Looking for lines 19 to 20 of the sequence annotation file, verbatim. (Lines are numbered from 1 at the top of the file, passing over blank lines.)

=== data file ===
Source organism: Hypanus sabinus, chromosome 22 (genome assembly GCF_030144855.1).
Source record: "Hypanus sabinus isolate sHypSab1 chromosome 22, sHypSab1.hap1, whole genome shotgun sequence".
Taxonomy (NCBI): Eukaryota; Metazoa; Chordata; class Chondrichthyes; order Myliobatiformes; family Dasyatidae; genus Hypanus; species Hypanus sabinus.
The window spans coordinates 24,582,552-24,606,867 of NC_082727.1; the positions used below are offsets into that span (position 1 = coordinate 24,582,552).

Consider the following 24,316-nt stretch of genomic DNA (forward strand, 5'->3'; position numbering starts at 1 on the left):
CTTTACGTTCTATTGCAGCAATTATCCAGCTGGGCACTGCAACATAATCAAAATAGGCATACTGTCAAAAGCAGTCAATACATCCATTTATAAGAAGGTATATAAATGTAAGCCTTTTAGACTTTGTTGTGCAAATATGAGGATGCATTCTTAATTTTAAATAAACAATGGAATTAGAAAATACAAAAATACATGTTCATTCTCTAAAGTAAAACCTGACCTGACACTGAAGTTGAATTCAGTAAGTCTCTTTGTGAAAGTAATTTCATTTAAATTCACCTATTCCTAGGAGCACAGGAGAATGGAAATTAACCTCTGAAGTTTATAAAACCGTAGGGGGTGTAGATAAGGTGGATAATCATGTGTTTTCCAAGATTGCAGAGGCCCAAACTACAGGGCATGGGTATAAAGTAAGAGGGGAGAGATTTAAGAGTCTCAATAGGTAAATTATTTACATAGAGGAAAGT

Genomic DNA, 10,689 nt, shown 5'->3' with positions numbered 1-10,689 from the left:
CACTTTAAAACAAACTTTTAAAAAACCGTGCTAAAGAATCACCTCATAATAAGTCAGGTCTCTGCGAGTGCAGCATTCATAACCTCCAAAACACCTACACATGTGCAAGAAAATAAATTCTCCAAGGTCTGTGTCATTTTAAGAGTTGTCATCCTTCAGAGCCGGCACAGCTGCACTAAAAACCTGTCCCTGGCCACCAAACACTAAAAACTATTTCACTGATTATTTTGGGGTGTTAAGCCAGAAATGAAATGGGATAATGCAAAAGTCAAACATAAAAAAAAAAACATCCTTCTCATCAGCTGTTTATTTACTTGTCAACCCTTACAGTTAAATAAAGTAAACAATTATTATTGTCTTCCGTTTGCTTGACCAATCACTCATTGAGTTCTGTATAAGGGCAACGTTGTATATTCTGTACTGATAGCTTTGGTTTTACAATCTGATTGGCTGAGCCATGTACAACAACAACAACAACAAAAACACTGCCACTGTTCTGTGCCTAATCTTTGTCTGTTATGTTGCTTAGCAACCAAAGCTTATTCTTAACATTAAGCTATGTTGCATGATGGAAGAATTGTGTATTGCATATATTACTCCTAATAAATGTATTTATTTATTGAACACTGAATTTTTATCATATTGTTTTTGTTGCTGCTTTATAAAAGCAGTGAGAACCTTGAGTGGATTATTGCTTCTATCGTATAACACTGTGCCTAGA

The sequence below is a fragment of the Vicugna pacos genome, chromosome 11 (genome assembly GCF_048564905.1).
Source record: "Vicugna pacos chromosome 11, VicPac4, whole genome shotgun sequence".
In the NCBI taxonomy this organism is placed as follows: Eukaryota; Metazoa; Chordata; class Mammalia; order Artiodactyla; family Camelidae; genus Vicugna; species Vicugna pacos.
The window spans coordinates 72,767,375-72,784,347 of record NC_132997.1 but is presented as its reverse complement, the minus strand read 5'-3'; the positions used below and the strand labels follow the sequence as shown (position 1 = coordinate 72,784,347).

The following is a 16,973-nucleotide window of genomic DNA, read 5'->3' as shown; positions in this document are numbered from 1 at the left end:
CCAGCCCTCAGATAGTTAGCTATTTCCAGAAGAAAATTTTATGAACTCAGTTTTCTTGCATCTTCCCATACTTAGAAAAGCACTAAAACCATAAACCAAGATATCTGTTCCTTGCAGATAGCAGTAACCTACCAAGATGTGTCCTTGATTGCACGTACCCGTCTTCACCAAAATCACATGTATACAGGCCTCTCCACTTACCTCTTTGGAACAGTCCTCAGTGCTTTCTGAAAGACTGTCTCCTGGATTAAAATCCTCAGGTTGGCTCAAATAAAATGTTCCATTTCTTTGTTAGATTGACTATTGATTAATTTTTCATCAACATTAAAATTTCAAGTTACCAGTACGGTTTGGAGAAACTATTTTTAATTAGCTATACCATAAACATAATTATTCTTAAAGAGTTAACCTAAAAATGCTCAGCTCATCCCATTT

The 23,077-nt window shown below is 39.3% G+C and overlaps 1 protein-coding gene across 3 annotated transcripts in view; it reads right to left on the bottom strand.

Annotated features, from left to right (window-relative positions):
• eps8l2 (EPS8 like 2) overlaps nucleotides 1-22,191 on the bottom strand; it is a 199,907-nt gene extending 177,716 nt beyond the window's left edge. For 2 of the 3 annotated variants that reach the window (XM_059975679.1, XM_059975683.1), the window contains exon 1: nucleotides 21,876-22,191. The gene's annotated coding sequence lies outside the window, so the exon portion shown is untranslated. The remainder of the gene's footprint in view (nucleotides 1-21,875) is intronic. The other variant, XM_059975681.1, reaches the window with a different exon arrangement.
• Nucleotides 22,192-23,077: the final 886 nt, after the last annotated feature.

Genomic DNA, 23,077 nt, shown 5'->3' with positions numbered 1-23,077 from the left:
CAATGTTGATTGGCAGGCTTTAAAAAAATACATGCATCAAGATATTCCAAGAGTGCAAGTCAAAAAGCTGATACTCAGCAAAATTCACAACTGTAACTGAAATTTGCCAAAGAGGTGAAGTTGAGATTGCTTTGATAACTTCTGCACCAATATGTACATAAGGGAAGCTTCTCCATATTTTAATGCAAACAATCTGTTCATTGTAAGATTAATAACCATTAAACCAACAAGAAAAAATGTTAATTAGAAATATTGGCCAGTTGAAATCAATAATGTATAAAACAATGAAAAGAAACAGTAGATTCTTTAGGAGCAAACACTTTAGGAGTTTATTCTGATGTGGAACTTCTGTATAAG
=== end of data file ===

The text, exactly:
Genomic DNA, 23,077 nt, shown 5'->3' with positions numbered 1-23,077 from the left:
CAATGTTGATTGGCAGGCTTTAAAAAAATACATGCATCAAGATATTCCAAGAGTGCAAGTCAAAAAGCTGATACTCAGCAAAATTCACAACTGTAACTGAAATTTGCCAAAGAGGTGAAGTTGAGATTGCTTTGATAACTTCTGCACCAATATGTACATAAGGGAAGCTTCTCCATATTTTAATGCAAACAATCTGTTCATTGTAAGATTAATAACCATTAAACCAACAAGAAAAAATGTTAATTAGAAATATTGGCCAGTTGAAATCAATAATGTATAAAACAATGAAAAGAAACAGTAGATTCTTTAGGAGCAAACACTTTAGGAGTTTATTCTGATGTGGAACTTCTGTATAAG